Understanding the Relationship Between Mental Health Conditions


Understanding the Relationship Between Mental Health Conditions

Health is an emotional state of mind and physical well-being where infirmity and disease are absent. Various definitions have been employed for different purposes throughout the history of man. In modern times, the definition has become more of a philosophy that highlights the interdependence of mind, body and spirit in maintaining health. This interdependence is often referred to as the four S’s: self-respect, self-confidence, social support and habit.

The state of health has multiple implications on the individual level and can contribute positively or negatively to motivation, well-being and personal relationships. The degree to which stress impacts a person’s health varies greatly; the degree to which mental illness impacts one’s health is also impacted by the individual’s level of stress. There are a number of symptoms that may indicate mental illness, some of which are as follows:

Anxiety and depression are often closely associated with the development of stress, and research has indicated that individuals that suffer from stress are more likely to be involved in serious illnesses including coronary artery disease, high blood pressure, cancer, Parkinson’s disease and HIV/AIDS. Societal and environmental factors such as poverty, hunger, lack of education, powerlessness, lack of social networks and physical violence are all potential risk factors for both depression and anxiety disorders. Stress is believed to be a contributing factor in the development of cardiovascular diseases, which include heart disease, stroke, type 2 diabetes and breast cancer. Similarly, stress is a contributing factor in the development of digestive diseases, such as irritable bowel syndrome, ulcers, and Crohn’s disease. It has also been determined that stress increases the risk of developing a high blood pressure and may be a cause of atherosclerosis, a condition in which hardening of the arteries occurs mainly in the Framingham Offspring, Massachusetts, family of patients with cardiovascular disease.

The quality of life of individuals who are coping with multiple personal health issues and who are physically active has been positively influenced by participation in exercise programs. According to the American College of Sports Medicine, regular physical activity has been shown to reduce the likelihood of developing heart disease, hypertension, diabetes, osteoporosis, and many forms of cancer. In addition, studies have indicated that daily aerobic activity has been positively associated with decreased rates of depression, post-traumatic stress disorder, sleep disorders and other physical illnesses, while positively affecting the functioning of the immune system.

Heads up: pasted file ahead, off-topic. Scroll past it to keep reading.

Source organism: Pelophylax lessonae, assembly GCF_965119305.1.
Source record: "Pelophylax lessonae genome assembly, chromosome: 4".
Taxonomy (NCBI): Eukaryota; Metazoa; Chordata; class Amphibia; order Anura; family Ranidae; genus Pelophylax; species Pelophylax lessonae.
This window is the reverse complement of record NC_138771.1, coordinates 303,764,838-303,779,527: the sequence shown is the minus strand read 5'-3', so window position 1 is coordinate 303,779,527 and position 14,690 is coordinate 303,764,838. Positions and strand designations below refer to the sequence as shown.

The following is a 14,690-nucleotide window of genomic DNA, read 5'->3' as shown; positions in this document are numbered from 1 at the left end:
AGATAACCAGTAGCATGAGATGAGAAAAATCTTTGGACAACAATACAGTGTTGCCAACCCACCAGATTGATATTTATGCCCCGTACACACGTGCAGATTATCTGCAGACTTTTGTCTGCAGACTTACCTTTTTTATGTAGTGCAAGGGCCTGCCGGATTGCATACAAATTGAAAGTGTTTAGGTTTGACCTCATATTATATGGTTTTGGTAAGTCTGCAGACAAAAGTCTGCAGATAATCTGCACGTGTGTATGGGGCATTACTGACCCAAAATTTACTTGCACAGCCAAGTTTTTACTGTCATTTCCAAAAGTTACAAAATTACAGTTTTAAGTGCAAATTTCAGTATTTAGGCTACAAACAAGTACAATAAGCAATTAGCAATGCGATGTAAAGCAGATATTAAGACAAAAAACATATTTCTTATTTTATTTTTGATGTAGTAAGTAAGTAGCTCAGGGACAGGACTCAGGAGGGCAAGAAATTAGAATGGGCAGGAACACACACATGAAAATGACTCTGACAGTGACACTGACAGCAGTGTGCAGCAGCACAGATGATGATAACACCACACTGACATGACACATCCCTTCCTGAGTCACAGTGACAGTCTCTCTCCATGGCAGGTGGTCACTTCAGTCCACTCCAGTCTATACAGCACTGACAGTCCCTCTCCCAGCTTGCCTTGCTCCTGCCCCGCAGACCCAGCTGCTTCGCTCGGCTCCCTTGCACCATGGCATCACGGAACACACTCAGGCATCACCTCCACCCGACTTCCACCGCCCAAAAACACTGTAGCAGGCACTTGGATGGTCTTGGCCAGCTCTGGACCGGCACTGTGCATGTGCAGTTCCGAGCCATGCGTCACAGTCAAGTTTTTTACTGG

It is known that physical activity is strongly associated with reduced risks of age-related decline in cognitive functions, including memory loss and decreased attention span. It is believed that the benefits of exercise on mental health are partially due to the reduction in stress levels associated with participation in physical activities. However, a number of studies have indicated that the reduction in physical activity may be due to the ability of Americans to find time to exercise, rather than a lack of time available. Among developed countries, the United States has the highest rate of sedentary lifestyles, which makes physical activity less likely to be an important part of the average person’s lifestyle. According to the American College of Sports Medicine, sedentary lifestyles are directly related to a number of health problems, such as heart disease, hypertension, diabetes, osteoporosis, and certain forms of cancer.

According to the British Medical Journal, “In most parts of the world, well-being is now seen to be interlinked and intertwined with other factors such as health and diet, psychology and sociology, work and home life style, and work-related policies.” In the United States, well-being has been seen to strongly correlate with measures of occupational health, socioeconomic status, work intensity, and socioeconomic resources. Societal globalization and economic changes over the past two decades have also been strongly associated with the development of mental health conditions, as well as poor social support and less physical activity. As research continues to advance the understanding of the relationship between mental health and physical health, research and policy efforts can further be directed towards bettering the lives of all Americans.